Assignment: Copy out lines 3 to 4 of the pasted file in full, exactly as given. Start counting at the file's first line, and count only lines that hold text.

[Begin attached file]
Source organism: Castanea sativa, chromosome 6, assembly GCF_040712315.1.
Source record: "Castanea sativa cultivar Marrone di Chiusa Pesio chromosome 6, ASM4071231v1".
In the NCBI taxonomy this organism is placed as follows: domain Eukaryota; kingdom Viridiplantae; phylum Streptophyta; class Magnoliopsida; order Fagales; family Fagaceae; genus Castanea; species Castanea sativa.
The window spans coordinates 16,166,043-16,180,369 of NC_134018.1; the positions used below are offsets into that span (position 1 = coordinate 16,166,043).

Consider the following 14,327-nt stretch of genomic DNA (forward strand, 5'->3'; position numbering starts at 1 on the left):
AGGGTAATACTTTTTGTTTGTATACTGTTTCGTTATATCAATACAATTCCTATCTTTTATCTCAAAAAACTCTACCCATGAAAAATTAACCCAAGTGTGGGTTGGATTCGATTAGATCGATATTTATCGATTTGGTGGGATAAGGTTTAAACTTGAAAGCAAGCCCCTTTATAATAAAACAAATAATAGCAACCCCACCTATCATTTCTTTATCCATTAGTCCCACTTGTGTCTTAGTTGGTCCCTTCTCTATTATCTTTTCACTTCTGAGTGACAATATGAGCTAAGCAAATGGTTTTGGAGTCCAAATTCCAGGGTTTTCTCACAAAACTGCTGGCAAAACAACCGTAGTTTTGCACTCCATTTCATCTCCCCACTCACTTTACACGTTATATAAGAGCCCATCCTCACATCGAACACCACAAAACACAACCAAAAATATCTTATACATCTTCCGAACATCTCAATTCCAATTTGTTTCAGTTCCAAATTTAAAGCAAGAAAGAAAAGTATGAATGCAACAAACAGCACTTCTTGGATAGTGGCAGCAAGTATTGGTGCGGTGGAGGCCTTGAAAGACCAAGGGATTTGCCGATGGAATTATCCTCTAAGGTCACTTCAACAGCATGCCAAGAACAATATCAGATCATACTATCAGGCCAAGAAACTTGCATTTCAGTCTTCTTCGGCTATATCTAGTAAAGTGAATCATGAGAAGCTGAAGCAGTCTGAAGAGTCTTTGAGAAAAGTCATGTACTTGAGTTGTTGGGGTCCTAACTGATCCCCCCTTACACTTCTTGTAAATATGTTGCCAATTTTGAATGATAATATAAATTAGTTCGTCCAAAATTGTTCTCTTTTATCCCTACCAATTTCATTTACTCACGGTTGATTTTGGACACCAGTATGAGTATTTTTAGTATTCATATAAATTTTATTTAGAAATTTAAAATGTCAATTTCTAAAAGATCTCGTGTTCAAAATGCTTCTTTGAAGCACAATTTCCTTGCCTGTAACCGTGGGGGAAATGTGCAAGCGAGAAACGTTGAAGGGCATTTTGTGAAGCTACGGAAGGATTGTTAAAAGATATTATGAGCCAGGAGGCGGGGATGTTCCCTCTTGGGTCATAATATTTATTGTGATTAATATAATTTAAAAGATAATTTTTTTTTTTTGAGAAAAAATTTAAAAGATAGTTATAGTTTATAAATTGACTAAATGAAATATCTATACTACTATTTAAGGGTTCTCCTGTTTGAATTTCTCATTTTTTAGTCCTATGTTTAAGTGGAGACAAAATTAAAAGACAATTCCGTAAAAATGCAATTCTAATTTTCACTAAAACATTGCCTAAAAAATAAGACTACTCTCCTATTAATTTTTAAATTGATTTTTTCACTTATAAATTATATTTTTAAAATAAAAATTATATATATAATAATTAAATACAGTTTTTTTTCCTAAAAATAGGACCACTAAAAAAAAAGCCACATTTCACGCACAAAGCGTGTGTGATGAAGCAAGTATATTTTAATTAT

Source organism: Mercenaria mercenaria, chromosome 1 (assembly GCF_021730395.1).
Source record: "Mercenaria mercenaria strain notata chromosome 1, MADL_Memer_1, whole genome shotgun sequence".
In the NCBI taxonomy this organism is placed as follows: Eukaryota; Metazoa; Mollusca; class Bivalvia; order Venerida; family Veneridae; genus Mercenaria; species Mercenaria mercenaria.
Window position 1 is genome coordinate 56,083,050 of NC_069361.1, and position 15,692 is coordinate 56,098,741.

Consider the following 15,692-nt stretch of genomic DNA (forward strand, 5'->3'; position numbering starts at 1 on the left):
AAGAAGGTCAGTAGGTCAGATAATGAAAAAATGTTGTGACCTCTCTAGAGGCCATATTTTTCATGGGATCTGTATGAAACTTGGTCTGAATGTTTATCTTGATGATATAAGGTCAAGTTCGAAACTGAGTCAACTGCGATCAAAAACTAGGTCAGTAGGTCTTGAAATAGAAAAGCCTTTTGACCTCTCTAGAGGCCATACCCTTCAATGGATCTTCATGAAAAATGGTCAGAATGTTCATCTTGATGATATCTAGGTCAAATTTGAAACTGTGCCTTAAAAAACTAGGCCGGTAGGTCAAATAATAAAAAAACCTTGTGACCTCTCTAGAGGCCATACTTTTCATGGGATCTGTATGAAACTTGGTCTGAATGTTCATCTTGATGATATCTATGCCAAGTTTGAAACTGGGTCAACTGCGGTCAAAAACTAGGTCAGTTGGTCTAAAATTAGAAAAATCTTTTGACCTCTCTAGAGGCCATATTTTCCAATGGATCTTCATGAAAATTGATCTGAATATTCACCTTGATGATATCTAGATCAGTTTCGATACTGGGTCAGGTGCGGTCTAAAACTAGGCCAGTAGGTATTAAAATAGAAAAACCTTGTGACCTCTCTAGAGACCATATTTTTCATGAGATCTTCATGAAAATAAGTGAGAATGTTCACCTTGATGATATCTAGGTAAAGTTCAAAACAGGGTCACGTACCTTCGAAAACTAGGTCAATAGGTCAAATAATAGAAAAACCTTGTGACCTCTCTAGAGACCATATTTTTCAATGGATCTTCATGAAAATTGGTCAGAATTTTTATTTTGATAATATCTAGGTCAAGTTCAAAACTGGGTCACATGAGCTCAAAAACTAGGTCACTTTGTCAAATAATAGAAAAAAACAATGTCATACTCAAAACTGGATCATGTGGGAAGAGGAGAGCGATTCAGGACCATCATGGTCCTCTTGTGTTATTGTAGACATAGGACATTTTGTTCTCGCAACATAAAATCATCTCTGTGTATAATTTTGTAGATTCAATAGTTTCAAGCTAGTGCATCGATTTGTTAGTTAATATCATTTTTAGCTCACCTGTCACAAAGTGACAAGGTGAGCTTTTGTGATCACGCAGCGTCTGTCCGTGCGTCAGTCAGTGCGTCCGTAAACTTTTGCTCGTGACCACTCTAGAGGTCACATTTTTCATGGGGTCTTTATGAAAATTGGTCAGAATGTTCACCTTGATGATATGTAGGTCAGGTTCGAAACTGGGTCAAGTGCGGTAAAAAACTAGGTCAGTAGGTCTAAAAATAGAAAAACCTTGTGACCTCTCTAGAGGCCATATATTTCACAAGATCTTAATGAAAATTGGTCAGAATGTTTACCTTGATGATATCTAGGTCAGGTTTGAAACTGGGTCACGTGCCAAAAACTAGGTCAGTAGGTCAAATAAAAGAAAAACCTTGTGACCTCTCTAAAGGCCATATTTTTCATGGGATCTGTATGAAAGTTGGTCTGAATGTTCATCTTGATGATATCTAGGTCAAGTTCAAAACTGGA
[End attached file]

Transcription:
In the NCBI taxonomy this organism is placed as follows: domain Eukaryota; kingdom Viridiplantae; phylum Streptophyta; class Magnoliopsida; order Fagales; family Fagaceae; genus Castanea; species Castanea sativa.
The window spans coordinates 16,166,043-16,180,369 of NC_134018.1; the positions used below are offsets into that span (position 1 = coordinate 16,166,043).